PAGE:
If that’s not enough, the film can’t even tout it’s cast, a distinction that even the worst films on this list can at least fall back on. With the exception of Jeff Goldblulm, who’s always at the very least interesting, there’s not a single actor or actress here that ends up leaving a mark. When you put your film on the shoulders of the least talented Hemsworth brother, you’re almost guaranteed to end up with a film of little consequence. In fact, this film is so bad, it almost made the number one spot on this list, but unfortunately, there is another…


Wow, if you had told the 14 year old version of myself that there would be a live action film that finally features, not only my favorite comic book character, but my favorite character of all time period, in anything, ever— Batman— and a character that has always held a special place in my heart, Superman, together in the same film, and that I, not only wouldn’t like it, but actively loathe it with every fiber and cell of my being, I would’ve called you a damn liar. But you weren’t lying to me, were you— WERE YOU?! 

‘Batman v. Superman: Dawn of Justice’ is not only the worst title for a film I’ve ever heard, it’s also the worst comic book film of the year; possibly of all time; and that’s saying something seeing as how ‘Spider-Man 3’ exists. It’s so bad I don’t even know where to begin. I could point to the nonsensical story (and yes fanboys, no matter how much you strain to make it work, it is indeed nonsensical), or the truly wretched performance by twitch bag Jessie Eisenberg, or the unrelentingly pessimistic tone that permeates every second of the movie. I could even point to the film’s oddest subplot that literally revolves around a jar of piss. It’s all bad. There’s not a scene that goes by in this film that doesn’t have something wrong with it. 

Why is the office drone at the beginning of the film waiting for his boss, Bruce Wayne (who, as far as he knows, is not a rescue worker in any way shape or form), to evacuate the office building that is seconds away from being destroyed by two super powered beings mere blocks away? Why does Batman tag a truck carrying a chunk of Kryptonite with a tracking device before proceeding to loudly chase after it, brutally murdering everybody in his way? Why does the film feature numerous nonsensical and unnecessary dream sequences that in no way further the plot or serve as anything more than an opportunity for the film’s director to knock off the superior ‘Mad Max: Fury Road’? Why the f*$k would you kill off a character like Jimmy Olsen, a cornerstone of Superman’s supporting cast, without ever even telling us that it’s Jimmy Olsen? Why would Superman be forced to sacrifice himself by carrying the Kryptonite spear that fells the film’s major villain, Doomsday, when Wonder Woman is standing right there? Why are Batman and Superman, two supposed moral paragons, literally murdering every villain they come in contact with?!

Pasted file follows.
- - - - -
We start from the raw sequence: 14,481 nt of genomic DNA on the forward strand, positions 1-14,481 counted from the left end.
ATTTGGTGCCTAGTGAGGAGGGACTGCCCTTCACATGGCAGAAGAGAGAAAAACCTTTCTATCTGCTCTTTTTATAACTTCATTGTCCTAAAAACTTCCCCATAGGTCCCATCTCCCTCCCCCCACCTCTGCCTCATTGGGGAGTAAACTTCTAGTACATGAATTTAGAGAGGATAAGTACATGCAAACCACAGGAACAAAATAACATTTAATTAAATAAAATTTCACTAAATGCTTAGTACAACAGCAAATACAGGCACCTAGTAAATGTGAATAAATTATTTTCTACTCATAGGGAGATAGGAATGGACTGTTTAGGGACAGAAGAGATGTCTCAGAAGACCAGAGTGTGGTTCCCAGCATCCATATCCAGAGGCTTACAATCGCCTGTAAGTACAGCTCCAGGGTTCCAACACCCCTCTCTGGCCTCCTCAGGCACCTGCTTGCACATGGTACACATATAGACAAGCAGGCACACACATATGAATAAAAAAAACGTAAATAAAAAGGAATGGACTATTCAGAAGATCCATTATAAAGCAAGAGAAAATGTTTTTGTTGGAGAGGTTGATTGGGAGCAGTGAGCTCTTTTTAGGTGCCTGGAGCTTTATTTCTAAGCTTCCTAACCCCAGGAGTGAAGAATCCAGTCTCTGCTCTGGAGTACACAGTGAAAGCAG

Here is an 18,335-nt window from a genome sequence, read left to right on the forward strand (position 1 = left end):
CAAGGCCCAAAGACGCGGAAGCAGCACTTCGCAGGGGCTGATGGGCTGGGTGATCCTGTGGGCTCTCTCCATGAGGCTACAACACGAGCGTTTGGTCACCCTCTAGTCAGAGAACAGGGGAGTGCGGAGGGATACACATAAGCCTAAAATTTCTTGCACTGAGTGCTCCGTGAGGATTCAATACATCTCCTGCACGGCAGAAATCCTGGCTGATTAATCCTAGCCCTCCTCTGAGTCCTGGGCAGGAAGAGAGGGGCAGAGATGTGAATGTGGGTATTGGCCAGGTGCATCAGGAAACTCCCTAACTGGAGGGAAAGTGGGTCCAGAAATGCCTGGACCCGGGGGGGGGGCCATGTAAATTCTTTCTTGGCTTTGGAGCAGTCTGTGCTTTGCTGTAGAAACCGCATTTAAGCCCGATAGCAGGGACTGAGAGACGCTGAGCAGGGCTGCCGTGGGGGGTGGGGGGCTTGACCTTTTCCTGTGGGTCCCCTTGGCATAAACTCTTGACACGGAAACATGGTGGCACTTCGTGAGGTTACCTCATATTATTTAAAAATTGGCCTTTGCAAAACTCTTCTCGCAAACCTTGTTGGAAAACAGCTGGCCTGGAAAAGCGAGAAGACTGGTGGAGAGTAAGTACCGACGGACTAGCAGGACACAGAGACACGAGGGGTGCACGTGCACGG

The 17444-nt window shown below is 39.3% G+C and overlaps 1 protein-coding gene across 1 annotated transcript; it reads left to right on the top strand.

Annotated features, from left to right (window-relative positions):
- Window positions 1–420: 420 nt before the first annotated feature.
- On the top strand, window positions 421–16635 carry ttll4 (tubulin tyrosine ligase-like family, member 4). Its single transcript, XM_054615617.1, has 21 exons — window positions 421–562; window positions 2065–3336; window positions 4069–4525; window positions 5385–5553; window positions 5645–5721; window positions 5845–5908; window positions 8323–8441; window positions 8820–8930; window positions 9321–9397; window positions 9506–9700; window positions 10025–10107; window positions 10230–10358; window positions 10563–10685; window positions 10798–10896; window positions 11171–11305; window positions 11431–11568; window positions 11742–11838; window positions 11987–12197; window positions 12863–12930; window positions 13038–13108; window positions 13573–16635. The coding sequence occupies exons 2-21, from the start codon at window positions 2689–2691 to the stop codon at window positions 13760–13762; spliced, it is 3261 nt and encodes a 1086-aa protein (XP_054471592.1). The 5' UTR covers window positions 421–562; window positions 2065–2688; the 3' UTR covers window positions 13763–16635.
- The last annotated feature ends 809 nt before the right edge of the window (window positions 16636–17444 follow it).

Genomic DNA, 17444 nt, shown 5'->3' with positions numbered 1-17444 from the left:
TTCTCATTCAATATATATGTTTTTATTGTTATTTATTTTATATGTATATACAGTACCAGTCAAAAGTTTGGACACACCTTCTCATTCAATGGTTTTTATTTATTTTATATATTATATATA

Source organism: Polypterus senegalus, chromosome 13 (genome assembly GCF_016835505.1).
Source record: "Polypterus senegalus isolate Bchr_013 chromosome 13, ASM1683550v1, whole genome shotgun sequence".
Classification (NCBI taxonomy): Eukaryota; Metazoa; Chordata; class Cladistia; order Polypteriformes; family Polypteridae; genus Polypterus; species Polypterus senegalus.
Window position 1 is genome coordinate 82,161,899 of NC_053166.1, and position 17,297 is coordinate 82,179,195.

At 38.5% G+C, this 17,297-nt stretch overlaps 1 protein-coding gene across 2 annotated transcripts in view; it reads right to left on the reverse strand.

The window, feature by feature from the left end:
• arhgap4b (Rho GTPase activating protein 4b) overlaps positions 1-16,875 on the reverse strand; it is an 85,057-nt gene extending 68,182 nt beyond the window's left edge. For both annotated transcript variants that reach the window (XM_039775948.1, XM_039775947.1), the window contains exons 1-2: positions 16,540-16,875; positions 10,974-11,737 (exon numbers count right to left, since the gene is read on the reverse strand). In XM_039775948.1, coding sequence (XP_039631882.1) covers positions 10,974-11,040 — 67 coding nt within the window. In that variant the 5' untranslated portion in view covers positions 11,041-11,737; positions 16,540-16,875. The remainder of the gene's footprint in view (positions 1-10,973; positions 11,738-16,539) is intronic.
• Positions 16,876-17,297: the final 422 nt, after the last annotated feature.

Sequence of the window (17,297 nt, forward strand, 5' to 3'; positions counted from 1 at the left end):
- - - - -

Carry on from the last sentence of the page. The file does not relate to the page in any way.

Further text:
Not only that, but the film features THE worst turning point in a film I’ve ever seen— ever. Of course I’m referring to the now infamous “Martha moment”; the moment in which Batman ceases his murderous campaign against Superman, because, get this, their mothers share the same name. 

In short: none of it makes sense, and it all comes down to one name, two words: Zack. Snyder. Snyder, the film’s director, is the single worst director working today. He somehow manages to combine the level of cinematic idiocy you might find with someone like Michael Bay with the pretension of a filmmaker like Lars Von Trier— a deadly dumb combination. He’s made it apparent that he doesn’t even like the characters he’s bringing to life onscreen and is simply using the shocking amount of budget and leeway Warner Bros. studios has given him to inflict his manic, unfocused sensibilities on the unsuspecting world. If there were any “justice” in this world, Snyder wouldn’t be allowed anywhere near this franchise again, but unfortunately the good folks at the WB have seen fit to give him, not just one, but at least two more sequels to ruin. 

Unfortunately, ’BvS’ also marks the live action cinematic debut of beloved comic book character Wonder Woman. While she, and Ben Affleck’s performance as Batman, are the only two redeeming qualities of the film, I can’t help but feel disappointed that a female character as influential and important as her would be forced to make her mark in this movie. The bounds of this film’s awfulness cannot be contained within the film alone, it also manages to taint the very fabric of pop culture itself. 


So there you have it: the dark side of the force, the ten worst films 2016 could produce. I of course realize that 2017 will most likely also boast some whoppers of its own, but at the moment, I find it hard to believe that the ensuing year will be capable of producing anything anywhere near as bad as the picks on this list. Fortunately, the films that round out my picks are only one side of the coin and the year was as sublime in some moments as it was awful in others. I look forward to the moment where I can finally chronicle those. Until then this exorcism of sorts will have to do, and please, don’t waste your time with any of these movies if you can help it.